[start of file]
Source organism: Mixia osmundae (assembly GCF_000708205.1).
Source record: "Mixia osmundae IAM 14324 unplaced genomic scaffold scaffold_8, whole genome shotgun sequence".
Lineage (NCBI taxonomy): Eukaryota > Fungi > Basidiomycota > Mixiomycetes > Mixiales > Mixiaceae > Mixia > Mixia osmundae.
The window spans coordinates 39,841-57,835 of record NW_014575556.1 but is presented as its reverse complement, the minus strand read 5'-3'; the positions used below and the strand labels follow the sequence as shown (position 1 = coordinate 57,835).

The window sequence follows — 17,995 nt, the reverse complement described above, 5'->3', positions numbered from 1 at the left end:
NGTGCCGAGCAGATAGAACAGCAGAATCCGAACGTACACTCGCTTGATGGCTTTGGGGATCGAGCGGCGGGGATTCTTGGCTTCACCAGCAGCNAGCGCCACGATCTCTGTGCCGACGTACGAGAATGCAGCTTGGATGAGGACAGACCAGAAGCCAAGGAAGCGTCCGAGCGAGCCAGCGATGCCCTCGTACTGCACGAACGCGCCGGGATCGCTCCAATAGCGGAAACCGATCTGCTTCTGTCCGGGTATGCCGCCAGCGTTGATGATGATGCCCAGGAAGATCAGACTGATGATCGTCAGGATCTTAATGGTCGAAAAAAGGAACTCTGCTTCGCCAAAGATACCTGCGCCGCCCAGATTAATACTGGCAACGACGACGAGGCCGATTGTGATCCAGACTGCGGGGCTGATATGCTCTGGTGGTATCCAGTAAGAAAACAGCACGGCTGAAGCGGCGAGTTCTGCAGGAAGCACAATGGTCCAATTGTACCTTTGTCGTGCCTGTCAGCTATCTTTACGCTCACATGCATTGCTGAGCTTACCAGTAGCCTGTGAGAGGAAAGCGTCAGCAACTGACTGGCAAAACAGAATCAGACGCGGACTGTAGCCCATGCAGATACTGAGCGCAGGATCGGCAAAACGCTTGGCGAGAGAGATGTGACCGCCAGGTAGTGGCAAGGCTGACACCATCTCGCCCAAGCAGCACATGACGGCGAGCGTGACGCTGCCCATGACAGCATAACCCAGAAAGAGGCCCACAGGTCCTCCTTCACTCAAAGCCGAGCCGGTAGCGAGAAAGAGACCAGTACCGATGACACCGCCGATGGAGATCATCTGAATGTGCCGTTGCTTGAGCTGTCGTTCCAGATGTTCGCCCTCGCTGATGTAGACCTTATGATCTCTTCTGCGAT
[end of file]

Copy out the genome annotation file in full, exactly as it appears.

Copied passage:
Source organism: Mixia osmundae (assembly GCF_000708205.1).
Source record: "Mixia osmundae IAM 14324 unplaced genomic scaffold scaffold_8, whole genome shotgun sequence".
Lineage (NCBI taxonomy): Eukaryota > Fungi > Basidiomycota > Mixiomycetes > Mixiales > Mixiaceae > Mixia > Mixia osmundae.
The window spans coordinates 39,841-57,835 of record NW_014575556.1 but is presented as its reverse complement, the minus strand read 5'-3'; the positions used below and the strand labels follow the sequence as shown (position 1 = coordinate 57,835).

The window sequence follows — 17,995 nt, the reverse complement described above, 5'->3', positions numbered from 1 at the left end:
NGTGCCGAGCAGATAGAACAGCAGAATCCGAACGTACACTCGCTTGATGGCTTTGGGGATCGAGCGGCGGGGATTCTTGGCTTCACCAGCAGCNAGCGCCACGATCTCTGTGCCGACGTACGAGAATGCAGCTTGGATGAGGACAGACCAGAAGCCAAGGAAGCGTCCGAGCGAGCCAGCGATGCCCTCGTACTGCACGAACGCGCCGGGATCGCTCCAATAGCGGAAACCGATCTGCTTCTGTCCGGGTATGCCGCCAGCGTTGATGATGATGCCCAGGAAGATCAGACTGATGATCGTCAGGATCTTAATGGTCGAAAAAAGGAACTCTGCTTCGCCAAAGATACCTGCGCCGCCCAGATTAATACTGGCAACGACGACGAGGCCGATTGTGATCCAGACTGCGGGGCTGATATGCTCTGGTGGTATCCAGTAAGAAAACAGCACGGCTGAAGCGGCGAGTTCTGCAGGAAGCACAATGGTCCAATTGTACCTTTGTCGTGCCTGTCAGCTATCTTTACGCTCACATGCATTGCTGAGCTTACCAGTAGCCTGTGAGAGGAAAGCGTCAGCAACTGACTGGCAAAACAGAATCAGACGCGGACTGTAGCCCATGCAGATACTGAGCGCAGGATCGGCAAAACGCTTGGCGAGAGAGATGTGACCGCCAGGTAGTGGCAAGGCTGACACCATCTCGCCCAAGCAGCACATGACGGCGAGCGTGACGCTGCCCATGACAGCATAACCCAGAAAGAGGCCCACAGGTCCTCCTTCACTCAAAGCCGAGCCGGTAGCGAGAAAGAGACCAGTACCGATGACACCGCCGATGGAGATCATCTGAATGTGCCGTTGCTTGAGCTGTCGTTCCAGATGTTCGCCCTCGCTGATGTAGACCTTATGATCTCTTCTGCGAT